In his first days at college, Joshua Kelly ’17 reached out to a high school friend. What began as a Facebook conversation about their freshman orientations turned into a plan to co-found a Green Party branch in their hometown of Waterford, Conn.
“We started talking about my friend’s decision to study government, and we quickly both discovered that neither one of us strongly identified with the two major political parties,” Kelly explains. When they began researching, the Green Party emerged as their favorite option, with its focus on social justice, environmental stewardship and grass-roots campaigning.
“I suggested that we find out what it would take to start a Green Party chapter in our hometown,” says Kelly.
After hatching their plan in September 2013, Kelly and his friend, Baird Welch-Collins, had to hold open meetings for three consecutive months in order for the chapter to become officially recognized in January 2014.
Kelly, who transferred to Wheaton as a junior in the fall of 2015, has become still more engaged since that first plunge into politics. In 2015, he ran in his first campaign as a Green Party candidate, winning a position as an alternate on Waterford’s Zoning Board of Appeals.
“Environmental concern was one of my main reasons for becoming involved in politics,” says Kelly.
The Zoning Board of Appeals makes decisions regarding the use of local land, and, as an alternate, Kelly will vote if a full member is unable to attend a meeting. It’s a perfect opportunity to learn about environmental policy without adding too much more to an already tight schedule.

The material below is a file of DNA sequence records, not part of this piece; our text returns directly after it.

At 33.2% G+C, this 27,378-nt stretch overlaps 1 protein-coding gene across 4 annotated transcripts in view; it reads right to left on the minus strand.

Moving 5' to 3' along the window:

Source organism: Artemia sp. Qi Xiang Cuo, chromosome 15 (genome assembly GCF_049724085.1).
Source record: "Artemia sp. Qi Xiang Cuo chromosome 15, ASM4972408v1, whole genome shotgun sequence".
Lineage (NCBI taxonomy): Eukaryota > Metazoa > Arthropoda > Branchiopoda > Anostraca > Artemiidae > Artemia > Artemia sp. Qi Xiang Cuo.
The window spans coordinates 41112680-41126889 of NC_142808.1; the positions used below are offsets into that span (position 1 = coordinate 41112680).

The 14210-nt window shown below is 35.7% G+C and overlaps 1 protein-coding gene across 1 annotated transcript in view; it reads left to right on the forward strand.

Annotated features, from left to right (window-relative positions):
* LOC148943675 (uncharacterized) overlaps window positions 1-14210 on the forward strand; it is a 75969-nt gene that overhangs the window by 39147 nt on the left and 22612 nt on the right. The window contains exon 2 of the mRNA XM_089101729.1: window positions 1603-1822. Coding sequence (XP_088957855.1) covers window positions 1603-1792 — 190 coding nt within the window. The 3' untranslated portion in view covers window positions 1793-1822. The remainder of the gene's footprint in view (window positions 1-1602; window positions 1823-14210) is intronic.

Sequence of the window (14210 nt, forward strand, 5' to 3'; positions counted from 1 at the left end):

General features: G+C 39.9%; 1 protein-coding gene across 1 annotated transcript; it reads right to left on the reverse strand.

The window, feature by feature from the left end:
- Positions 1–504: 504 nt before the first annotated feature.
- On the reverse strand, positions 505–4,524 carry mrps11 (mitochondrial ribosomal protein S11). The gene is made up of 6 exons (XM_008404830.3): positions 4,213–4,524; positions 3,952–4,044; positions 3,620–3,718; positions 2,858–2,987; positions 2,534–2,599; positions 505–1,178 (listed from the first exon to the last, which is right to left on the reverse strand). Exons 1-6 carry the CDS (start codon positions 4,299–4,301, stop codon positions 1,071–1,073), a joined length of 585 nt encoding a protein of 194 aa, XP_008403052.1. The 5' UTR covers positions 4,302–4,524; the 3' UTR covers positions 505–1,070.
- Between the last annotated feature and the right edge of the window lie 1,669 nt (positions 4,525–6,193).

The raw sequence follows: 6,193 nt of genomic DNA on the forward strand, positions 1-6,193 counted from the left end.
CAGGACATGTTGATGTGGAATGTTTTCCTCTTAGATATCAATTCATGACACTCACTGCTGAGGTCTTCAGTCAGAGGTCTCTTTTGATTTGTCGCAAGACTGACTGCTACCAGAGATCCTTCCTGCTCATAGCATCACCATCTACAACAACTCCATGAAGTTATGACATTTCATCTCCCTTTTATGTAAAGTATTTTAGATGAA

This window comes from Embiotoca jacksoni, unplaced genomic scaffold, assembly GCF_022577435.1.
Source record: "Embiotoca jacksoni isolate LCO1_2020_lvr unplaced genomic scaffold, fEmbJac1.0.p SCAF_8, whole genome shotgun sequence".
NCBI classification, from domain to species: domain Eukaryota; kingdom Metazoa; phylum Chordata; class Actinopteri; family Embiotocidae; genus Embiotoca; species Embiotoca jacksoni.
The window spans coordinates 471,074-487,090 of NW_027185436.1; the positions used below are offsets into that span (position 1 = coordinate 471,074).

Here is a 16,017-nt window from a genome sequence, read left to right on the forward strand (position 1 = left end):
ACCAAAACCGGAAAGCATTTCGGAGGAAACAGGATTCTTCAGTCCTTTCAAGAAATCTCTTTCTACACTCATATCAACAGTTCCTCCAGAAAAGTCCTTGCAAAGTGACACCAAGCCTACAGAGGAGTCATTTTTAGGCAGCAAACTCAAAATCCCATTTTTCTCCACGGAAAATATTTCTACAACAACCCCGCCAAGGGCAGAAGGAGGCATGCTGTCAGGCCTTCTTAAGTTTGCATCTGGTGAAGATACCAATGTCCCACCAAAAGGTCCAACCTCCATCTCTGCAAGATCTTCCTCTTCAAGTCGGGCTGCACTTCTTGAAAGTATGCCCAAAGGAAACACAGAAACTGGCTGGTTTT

Waterford First Selectman Dan Steward says, “Josh is also serving as an appointed alternate on the Conservation Commission, which manages the town’s inland waterways. Josh has brought forward an energy to these positions and is more than willing to serve our community. Municipal government has long been considered a stagnant process, and Josh’s participation offers the opportunity to refresh the old guard.”
As co-chair for the Waterford Green Party, Kelly has become a self-taught campaign manager. While the number of registered Green Party members in Waterford is still small compared to other affiliations, the party gained widespread support in the 2015 local elections.
“We ran five candidates, and over 44 percent of Waterford’s population voted for at least one Green Party candidate,” says Kelly. “We were very successful, considering the uphill battle we faced in a traditionally two-party state.”
Many of Kelly’s daily responsibilities can be done from a dorm room: He updates websites and social media, responds to emails and phone calls, and attends meetings on Skype. As a delegate from Connecticut to the Green National Committee, Kelly represents his home state on a committee that discusses and votes on issues remotely, so he checks the online discussion boards daily to stay informed. He also attends monthly video or phone conferences, as co-chair of the Young Greens of United States Steering Committee, a group that represents the voices of those ages 14 to 35 to the party.
“Sometimes it’s difficult to balance with schoolwork, but I find the work interesting and exhilarating, so I get everything done without feeling too overworked,” Kelly says.
Encouraged by his mother, alumna Deborah “Deb” Roselli Kelly ’86, Kelly chose Wheaton for its tightknit political science department and friendly and engaged campus. In his first semester, he lost no time in helping to rejuvenate the school’s Model United Nations team, joining the Gentlemen Callers a cappella group as co-pitch, and becoming a science and environment editor for the campus’ new political magazine, the Babe Lincoln. He also works as an assistant for the Political Science Department.
“Josh is a great student: attentive, analytically sharp, a great writer, a relentless doer,” notes Professor of Political Science Gerard Huiskamp. “He’s an idealist, but also committed to practical action.”
Photo by Stew Milne